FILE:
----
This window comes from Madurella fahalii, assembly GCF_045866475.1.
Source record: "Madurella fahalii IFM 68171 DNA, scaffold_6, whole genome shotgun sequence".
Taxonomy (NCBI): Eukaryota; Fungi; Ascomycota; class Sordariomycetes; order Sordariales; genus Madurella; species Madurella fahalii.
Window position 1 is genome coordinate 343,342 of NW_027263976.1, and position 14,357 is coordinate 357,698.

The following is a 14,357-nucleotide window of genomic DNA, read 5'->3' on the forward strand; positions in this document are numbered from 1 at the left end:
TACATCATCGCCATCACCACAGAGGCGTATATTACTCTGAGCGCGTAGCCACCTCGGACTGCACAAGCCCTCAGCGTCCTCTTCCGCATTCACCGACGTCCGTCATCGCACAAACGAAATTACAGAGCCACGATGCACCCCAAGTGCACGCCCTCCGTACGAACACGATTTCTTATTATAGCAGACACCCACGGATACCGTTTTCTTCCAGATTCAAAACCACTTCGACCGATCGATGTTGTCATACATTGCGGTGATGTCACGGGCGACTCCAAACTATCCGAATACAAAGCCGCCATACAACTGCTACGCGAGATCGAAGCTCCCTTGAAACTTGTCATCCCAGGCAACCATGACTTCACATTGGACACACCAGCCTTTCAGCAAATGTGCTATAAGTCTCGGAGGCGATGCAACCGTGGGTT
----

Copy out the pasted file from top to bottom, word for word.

This window comes from Madurella fahalii, assembly GCF_045866475.1.
Source record: "Madurella fahalii IFM 68171 DNA, scaffold_6, whole genome shotgun sequence".
Taxonomy (NCBI): Eukaryota; Fungi; Ascomycota; class Sordariomycetes; order Sordariales; genus Madurella; species Madurella fahalii.
Window position 1 is genome coordinate 343,342 of NW_027263976.1, and position 14,357 is coordinate 357,698.

The following is a 14,357-nucleotide window of genomic DNA, read 5'->3' on the forward strand; positions in this document are numbered from 1 at the left end:
TACATCATCGCCATCACCACAGAGGCGTATATTACTCTGAGCGCGTAGCCACCTCGGACTGCACAAGCCCTCAGCGTCCTCTTCCGCATTCACCGACGTCCGTCATCGCACAAACGAAATTACAGAGCCACGATGCACCCCAAGTGCACGCCCTCCGTACGAACACGATTTCTTATTATAGCAGACACCCACGGATACCGTTTTCTTCCAGATTCAAAACCACTTCGACCGATCGATGTTGTCATACATTGCGGTGATGTCACGGGCGACTCCAAACTATCCGAATACAAAGCCGCCATACAACTGCTACGCGAGATCGAAGCTCCCTTGAAACTTGTCATCCCAGGCAACCATGACTTCACATTGGACACACCAGCCTTTCAGCAAATGTGCTATAAGTCTCGGAGGCGATGCAACCGTGGGTT